In honour of Age Action Alliance's UK Older People’s Day and the United Nation's International day of Older Persons we’re spending the week celebrating the success, achievements and contributions that older people make to society and across our local communities, with a focus on our own residents.
Learning from our older residents
Over the past year, our Involvement team has been busy finding different ways to reach out to our older and supported housing residents, in order to get them involved in influencing the services we provide to them. We started a trial last September with two extra care schemes as one way to encourage more residents to get involved. We have since been holding regular scrutiny-based meetings to talk with residents about how we might improve where they live.
We’re happy to say the pilot has been a success and now have residents living at Turnberry Court in Ealing and our Mildmay schemes in Islington regularly attending meetings to scrutinise and influence services.
Hot topics coming out of the groups so far have been around welcoming new residents to the schemes, improvements to catering services, improving accessibility and day trips.
More specifically, residents of Turnberry Court now have a meal rating system in place to inform future menu choices and as a result of their feedback extra training for some of catering staff has been arranged. Mildmay residents have led in designing a new Welcome Pack for residents and are working to improve communications more widely at their schemes.
The achievements have been great in themselves, but also giving residents an additional platform to shape the services they receive on a day to day basis has helped to empower residents as they get older so they can remain as independent as possible while receiving top quality care.
Meet the residents
Paul is a Special Olympics medal winner who lives at our Conrad Court extra care scheme. Earlier this year, he ran the London Vitality 10k to raise money for activities at Conrad Court, alongside his housing officer. Watch Paul's story in this short video.
Retired micro-biologist Crispin Nondo, 72, says he’s enjoying the freedom of independence of his new home at Cheviot Gardens, Lambeth.
Crispin, originally from Uganda, has spent his life working examining bacteria and viruses for the World Health Organisation, which gave him the chance to work in a number of countries around the world, until his recent retirement.
“I always enjoyed my job,” Crispin says. “The best thing about it was seeing so many cultures and different countries.”
He moved from Uganda to the UK full time in 1986. “I was alone when I moved here, but this is where I made my family. I got married and we had two children.” Work and studies took Crispin to Scotland and Wales before he settled in central London, where he later joined the Education Institute based at King’s College.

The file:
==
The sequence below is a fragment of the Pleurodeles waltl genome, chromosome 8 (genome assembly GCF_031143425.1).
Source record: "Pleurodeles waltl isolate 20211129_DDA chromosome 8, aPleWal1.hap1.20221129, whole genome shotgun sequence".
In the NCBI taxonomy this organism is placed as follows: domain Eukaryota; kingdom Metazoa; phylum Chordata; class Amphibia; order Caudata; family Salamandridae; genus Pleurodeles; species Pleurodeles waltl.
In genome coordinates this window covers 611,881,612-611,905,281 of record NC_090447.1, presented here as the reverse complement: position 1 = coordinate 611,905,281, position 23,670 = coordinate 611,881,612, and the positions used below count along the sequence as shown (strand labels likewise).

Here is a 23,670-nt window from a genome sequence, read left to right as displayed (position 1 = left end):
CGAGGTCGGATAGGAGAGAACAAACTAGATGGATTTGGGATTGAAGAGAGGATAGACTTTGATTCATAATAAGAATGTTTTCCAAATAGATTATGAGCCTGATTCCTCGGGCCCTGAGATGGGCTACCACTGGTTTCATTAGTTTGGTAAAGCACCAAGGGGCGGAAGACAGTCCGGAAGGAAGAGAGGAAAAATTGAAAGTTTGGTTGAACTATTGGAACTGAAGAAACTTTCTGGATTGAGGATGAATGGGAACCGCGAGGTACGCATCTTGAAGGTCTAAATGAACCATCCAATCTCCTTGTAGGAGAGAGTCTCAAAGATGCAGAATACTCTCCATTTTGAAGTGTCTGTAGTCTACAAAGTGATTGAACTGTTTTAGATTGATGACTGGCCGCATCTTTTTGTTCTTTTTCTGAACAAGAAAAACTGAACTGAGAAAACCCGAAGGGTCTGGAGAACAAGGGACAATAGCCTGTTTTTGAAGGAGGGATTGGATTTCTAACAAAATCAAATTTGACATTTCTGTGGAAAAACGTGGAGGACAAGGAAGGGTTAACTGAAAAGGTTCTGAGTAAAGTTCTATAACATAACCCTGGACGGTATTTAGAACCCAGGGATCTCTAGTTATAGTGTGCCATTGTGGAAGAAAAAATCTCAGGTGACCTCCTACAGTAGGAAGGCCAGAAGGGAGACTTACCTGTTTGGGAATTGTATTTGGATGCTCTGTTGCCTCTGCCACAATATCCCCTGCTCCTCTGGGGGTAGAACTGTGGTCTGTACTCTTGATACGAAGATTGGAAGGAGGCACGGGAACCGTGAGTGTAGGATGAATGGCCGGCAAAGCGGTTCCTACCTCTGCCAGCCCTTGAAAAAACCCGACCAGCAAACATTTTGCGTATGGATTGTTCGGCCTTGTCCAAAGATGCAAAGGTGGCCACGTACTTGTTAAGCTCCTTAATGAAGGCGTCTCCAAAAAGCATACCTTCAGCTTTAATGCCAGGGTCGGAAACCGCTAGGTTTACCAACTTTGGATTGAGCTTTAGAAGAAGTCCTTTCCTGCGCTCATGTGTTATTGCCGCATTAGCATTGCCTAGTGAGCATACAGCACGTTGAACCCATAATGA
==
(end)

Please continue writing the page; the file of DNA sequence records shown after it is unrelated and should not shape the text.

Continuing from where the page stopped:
“I was also a drummer in a group performing music for African plays, mainly Nigerian and east African. We’d go to colleges and perform. There were lots of us in the group and it was fun.
“I also liked to cycle and swim, and used to do both whenever I had the opportunity.”
Crispin moved into his new one-bedroom flat two months ago.
“I really like it here. The best thing about it is the freedom I have; I’m more independent than I was before. I used to live in council accommodation and didn’t have as much freedom to come and go as I do here.”
Esther, a spritely 95-year-old, says making the most of her retirement and keeping active is the secret to feeling young – and she’s certainly had a very active life. Esther is now looking forward to fostering a true community spirit with fellow residents in her new home – our most recent extra care scheme at Cheviot Gardens in Lambeth.
Independence has always been important to Esther. She taught maths in Burma (now known as Myanmar) from the early 1940s through to 1965, though she was evacuated to India from 1942 to 1947 during the war, where she continued teaching and also discovered her lifelong love of travelling, visiting Singapore, Thailand and Sri Lanka.
“[My husband and I] had come to England for a holiday and decided we didn’t want to move here,” says Esther. “We had no children so didn’t have to worry about getting them an education. But in 1965 my sister moved here with her nine children.”
"That was the reason I came," says Esther, "Because I was so attached to the children. My husband died just before I left, so my father came here with me.”
Those family ties remain close. One of the children has since died, while another has moved to Australia, but Esther still regularly sees the other seven who were on hand to help her pack and unpack when she moved home.
Despite her previous career as a teacher, when she moved to England Esther went into the civil service as an accountant, where she worked until retiring at 60. “They asked me to carry on, but I said I wanted to enjoy my retirement,” and that is what she has done.
“After retiring, I knew I wanted to keep busy so I also went to the Citizens’ Advice Bureau to discuss volunteering, and started visiting elderly people in their homes. Just going around and having a chat. I didn’t want to do anything strenuous or anything with numbers.”
Esther has been at Cheviot Gardens for two months now, and is really enjoying her new home. “We have a lounge, cafe and garden, so hopefully more people will start to join in [activities] because the staff here are very good. The only problem I have here is that I didn’t need to use my stick to get around indoors, but now I do because my flat is so big! But on the other hand I have lost half a stone.”